Data deduplication is a key technique for reducing the amount of storage space a company needs for its data. In most companies, the storage systems contain duplicate copies of many pieces of data. For example, the same file may be saved in several different places by different users, or two or more files that aren't identical may still include much of the same data. Another example is virtual machine images based on a single operation system version. Deduplication eliminates these multiple copies by saving just one copy of the data and replacing the other copies with pointers that lead back to the original copy. Companies frequently use deduplication in backup and disaster recovery applications.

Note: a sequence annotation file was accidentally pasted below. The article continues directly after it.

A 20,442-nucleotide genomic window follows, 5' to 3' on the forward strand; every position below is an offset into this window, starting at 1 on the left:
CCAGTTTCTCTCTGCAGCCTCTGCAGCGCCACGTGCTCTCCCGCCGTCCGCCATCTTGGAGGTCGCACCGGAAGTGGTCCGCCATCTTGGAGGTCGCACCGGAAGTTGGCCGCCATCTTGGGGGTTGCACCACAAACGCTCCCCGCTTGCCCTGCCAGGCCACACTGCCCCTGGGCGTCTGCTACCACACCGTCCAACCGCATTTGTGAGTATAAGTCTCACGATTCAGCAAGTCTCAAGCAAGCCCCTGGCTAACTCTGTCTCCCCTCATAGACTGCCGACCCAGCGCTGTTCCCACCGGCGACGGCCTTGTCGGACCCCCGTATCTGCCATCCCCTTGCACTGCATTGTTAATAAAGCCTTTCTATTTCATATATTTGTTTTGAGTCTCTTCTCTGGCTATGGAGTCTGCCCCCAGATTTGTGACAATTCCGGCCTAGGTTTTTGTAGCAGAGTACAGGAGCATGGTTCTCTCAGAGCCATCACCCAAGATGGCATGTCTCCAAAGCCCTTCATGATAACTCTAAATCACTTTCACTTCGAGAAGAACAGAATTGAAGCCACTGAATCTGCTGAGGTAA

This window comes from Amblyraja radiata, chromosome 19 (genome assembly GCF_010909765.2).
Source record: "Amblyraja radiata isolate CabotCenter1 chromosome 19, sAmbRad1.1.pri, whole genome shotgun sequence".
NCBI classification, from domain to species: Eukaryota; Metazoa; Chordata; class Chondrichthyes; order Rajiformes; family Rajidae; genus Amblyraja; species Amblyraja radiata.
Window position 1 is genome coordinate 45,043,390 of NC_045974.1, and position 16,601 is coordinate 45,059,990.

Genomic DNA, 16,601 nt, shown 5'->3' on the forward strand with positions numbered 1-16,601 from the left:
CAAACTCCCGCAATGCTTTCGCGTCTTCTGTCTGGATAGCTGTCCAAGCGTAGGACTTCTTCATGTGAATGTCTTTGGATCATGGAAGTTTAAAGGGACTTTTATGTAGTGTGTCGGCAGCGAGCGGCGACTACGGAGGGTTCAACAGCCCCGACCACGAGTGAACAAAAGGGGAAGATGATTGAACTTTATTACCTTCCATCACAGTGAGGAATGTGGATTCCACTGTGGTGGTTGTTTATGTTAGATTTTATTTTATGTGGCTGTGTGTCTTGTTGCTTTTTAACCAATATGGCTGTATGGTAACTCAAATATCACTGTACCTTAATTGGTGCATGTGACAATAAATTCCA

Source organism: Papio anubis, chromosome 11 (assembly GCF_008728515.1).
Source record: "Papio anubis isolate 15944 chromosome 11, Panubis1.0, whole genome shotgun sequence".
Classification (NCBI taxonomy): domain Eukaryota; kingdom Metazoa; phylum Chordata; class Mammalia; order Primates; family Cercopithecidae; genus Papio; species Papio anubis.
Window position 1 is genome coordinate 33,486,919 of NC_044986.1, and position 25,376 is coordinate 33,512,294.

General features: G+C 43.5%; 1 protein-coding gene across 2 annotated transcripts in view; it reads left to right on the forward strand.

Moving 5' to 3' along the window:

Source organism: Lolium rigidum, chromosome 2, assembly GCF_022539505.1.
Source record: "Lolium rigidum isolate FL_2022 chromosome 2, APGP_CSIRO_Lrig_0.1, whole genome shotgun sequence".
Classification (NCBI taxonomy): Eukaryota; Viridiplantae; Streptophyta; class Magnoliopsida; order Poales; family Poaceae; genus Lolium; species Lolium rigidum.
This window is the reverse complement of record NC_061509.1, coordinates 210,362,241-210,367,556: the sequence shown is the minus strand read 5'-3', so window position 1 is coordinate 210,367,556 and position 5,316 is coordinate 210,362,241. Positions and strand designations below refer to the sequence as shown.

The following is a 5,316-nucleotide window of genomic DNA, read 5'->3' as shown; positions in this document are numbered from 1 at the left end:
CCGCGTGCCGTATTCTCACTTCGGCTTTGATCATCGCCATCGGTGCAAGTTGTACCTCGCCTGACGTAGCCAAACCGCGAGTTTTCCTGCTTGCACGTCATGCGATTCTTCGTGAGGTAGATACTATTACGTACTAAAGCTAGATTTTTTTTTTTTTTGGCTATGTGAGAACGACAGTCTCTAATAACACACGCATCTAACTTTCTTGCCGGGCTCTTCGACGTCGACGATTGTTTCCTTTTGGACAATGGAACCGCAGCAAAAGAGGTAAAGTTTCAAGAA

More efficient use of disk space also allows for longer disk retention periods, thereby offering better recovery point objective (RPO) for a longer time. Data deduplication also reduces the data that must be sent across a WAN for remote backups, replication and disaster recovery. Very often, without the reduced WAN bandwidth resulting from   deduplication, replication and disaster recovery would not be possible.

Deduplication Versus Compression (20:1 versus 3:1)

Deduplication is sometimes confused with compression, another technique for reducing storage requirements. While deduplication eliminates redundant data, compression uses algorithms to save data more concisely. By contrast, deduplication only eliminates extra copies of data; none of the original data is lost. Also, compression doesn't get rid of duplicated data -- the storage system could still contain multiple copies of compressed files.